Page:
Publications by authors named "Subra Kugathasan"

207 Publications

Stratification of risk of progression to colectomy in ulcerative colitis via measured and predicted gene expression.

Am J Hum Genet 2021 09 26;108(9):1765-1779. Epub 2021 Aug 26.

Hospital for Sick Children, Toronto, ON M5G 1X8, Canada.

An important goal of clinical genomics is to be able to estimate the risk of adverse disease outcomes. Between 5% and 10% of individuals with ulcerative colitis (UC) require colectomy within 5 years of diagnosis, but polygenic risk scores (PRSs) utilizing findings from genome-wide association studies (GWASs) are unable to provide meaningful prediction of this adverse status. By contrast, in Crohn disease, gene expression profiling of GWAS-significant genes does provide some stratification of risk of progression to complicated disease in the form of a transcriptional risk score (TRS). Here, we demonstrate that a measured TRS based on bulk rectal gene expression in the PROTECT inception cohort study has a positive predictive value approaching 50% for colectomy. Single-cell profiling demonstrates that the genes are active in multiple diverse cell types from both the epithelial and immune compartments. Expression quantitative trait locus (QTL) analysis identifies genes with differential effects at baseline and week 52 follow-up, but for the most part, differential expression associated with colectomy risk is independent of local genetic regulation. Nevertheless, a predicted polygenic transcriptional risk score (PPTRS) derived by summation of transcriptome-wide association study (TWAS) effects identifies UC-affected individuals at 5-fold elevated risk of colectomy with data from the UK Biobank population cohort studies, independently replicated in an NIDDK-IBDGC dataset. Prediction of gene expression from relatively small transcriptome datasets can thus be used in conjunction with TWASs for stratification of risk of disease complications.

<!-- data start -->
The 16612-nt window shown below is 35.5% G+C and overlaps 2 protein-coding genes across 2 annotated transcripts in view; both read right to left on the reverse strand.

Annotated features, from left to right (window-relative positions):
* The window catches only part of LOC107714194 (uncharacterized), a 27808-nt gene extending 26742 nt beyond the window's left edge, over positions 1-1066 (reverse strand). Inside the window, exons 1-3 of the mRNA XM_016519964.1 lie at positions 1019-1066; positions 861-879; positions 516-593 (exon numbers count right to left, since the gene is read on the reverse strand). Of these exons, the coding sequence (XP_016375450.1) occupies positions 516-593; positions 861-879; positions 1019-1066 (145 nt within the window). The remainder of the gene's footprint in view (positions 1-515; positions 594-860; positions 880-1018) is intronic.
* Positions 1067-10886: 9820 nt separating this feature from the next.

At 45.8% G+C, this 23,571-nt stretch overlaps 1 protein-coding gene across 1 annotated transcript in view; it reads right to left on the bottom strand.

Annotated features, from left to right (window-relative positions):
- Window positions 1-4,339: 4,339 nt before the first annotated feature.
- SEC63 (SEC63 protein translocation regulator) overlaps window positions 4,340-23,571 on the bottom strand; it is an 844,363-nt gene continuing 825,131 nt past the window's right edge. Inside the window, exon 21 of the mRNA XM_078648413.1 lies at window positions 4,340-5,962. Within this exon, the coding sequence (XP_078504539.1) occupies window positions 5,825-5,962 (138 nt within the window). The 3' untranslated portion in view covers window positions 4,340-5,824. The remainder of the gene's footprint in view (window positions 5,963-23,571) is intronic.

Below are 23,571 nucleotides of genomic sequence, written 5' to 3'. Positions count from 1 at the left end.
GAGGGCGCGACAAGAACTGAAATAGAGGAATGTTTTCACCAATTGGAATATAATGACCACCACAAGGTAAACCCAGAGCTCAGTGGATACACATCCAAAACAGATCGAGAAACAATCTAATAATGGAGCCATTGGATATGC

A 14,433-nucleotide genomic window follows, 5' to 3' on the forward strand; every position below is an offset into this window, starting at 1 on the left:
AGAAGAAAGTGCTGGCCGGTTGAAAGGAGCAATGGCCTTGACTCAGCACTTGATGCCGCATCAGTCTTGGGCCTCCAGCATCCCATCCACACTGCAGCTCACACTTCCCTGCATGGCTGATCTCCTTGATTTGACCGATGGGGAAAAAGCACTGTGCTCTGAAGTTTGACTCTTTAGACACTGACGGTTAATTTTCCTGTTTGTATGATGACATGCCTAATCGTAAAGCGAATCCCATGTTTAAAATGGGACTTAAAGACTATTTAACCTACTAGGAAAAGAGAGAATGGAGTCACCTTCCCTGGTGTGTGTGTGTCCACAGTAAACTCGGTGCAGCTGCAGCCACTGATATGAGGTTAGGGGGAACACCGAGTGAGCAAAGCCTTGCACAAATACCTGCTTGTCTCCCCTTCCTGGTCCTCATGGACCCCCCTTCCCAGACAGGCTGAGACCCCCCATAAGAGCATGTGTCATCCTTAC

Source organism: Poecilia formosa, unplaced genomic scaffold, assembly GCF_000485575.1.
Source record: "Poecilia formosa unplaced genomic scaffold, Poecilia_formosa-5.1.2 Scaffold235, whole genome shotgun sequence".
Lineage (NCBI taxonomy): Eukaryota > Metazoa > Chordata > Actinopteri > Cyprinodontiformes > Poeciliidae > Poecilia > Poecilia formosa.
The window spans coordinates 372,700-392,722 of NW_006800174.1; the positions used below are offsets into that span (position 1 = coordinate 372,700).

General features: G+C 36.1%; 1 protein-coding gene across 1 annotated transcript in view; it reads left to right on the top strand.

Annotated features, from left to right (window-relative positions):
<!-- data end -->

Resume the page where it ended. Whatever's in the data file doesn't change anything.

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http://dx.doi.org/10.1016/j.ajhg.2021.07.013DOI Listing
http://www.ncbi.nlm.nih.gov/pmc/articles/PMC8456180PMC
September 2021

Early Change in Fecal Calprotectin Predicts One-Year Outcome in Children Newly Diagnosed with Ulcerative Colitis.

J Pediatr Gastroenterol Nutr 2021 Aug 24. Epub 2021 Aug 24.